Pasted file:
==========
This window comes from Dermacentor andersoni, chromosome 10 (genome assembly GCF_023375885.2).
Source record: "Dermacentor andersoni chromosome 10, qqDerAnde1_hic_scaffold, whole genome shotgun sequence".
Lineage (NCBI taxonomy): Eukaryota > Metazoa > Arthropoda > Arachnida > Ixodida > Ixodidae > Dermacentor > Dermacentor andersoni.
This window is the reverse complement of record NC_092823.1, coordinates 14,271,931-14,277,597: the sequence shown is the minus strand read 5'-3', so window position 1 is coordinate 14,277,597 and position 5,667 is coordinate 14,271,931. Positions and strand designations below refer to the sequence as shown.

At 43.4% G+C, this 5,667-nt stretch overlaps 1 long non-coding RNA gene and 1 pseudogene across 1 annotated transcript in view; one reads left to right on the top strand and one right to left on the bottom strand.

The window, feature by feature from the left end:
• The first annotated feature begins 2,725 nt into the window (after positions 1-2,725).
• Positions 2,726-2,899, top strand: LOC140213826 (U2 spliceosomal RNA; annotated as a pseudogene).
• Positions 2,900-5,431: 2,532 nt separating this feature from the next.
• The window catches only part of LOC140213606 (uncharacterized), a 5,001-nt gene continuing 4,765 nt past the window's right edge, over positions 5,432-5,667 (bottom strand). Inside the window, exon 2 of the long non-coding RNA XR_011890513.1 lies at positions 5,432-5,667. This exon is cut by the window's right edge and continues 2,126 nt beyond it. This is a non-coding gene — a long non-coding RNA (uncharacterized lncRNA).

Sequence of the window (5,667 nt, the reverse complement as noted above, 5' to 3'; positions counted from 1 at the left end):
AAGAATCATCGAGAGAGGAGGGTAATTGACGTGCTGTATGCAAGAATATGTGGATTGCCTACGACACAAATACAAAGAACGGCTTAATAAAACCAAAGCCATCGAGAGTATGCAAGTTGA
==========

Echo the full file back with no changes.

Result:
This window comes from Dermacentor andersoni, chromosome 10 (genome assembly GCF_023375885.2).
Source record: "Dermacentor andersoni chromosome 10, qqDerAnde1_hic_scaffold, whole genome shotgun sequence".
Lineage (NCBI taxonomy): Eukaryota > Metazoa > Arthropoda > Arachnida > Ixodida > Ixodidae > Dermacentor > Dermacentor andersoni.
This window is the reverse complement of record NC_092823.1, coordinates 14,271,931-14,277,597: the sequence shown is the minus strand read 5'-3', so window position 1 is coordinate 14,277,597 and position 5,667 is coordinate 14,271,931. Positions and strand designations below refer to the sequence as shown.

At 43.4% G+C, this 5,667-nt stretch overlaps 1 long non-coding RNA gene and 1 pseudogene across 1 annotated transcript in view; one reads left to right on the top strand and one right to left on the bottom strand.

The window, feature by feature from the left end:
• The first annotated feature begins 2,725 nt into the window (after positions 1-2,725).
• Positions 2,726-2,899, top strand: LOC140213826 (U2 spliceosomal RNA; annotated as a pseudogene).
• Positions 2,900-5,431: 2,532 nt separating this feature from the next.
• The window catches only part of LOC140213606 (uncharacterized), a 5,001-nt gene continuing 4,765 nt past the window's right edge, over positions 5,432-5,667 (bottom strand). Inside the window, exon 2 of the long non-coding RNA XR_011890513.1 lies at positions 5,432-5,667. This exon is cut by the window's right edge and continues 2,126 nt beyond it. This is a non-coding gene — a long non-coding RNA (uncharacterized lncRNA).

Sequence of the window (5,667 nt, the reverse complement as noted above, 5' to 3'; positions counted from 1 at the left end):
AAGAATCATCGAGAGAGGAGGGTAATTGACGTGCTGTATGCAAGAATATGTGGATTGCCTACGACACAAATACAAAGAACGGCTTAATAAAACCAAAGCCATCGAGAGTATGCAAGTTGA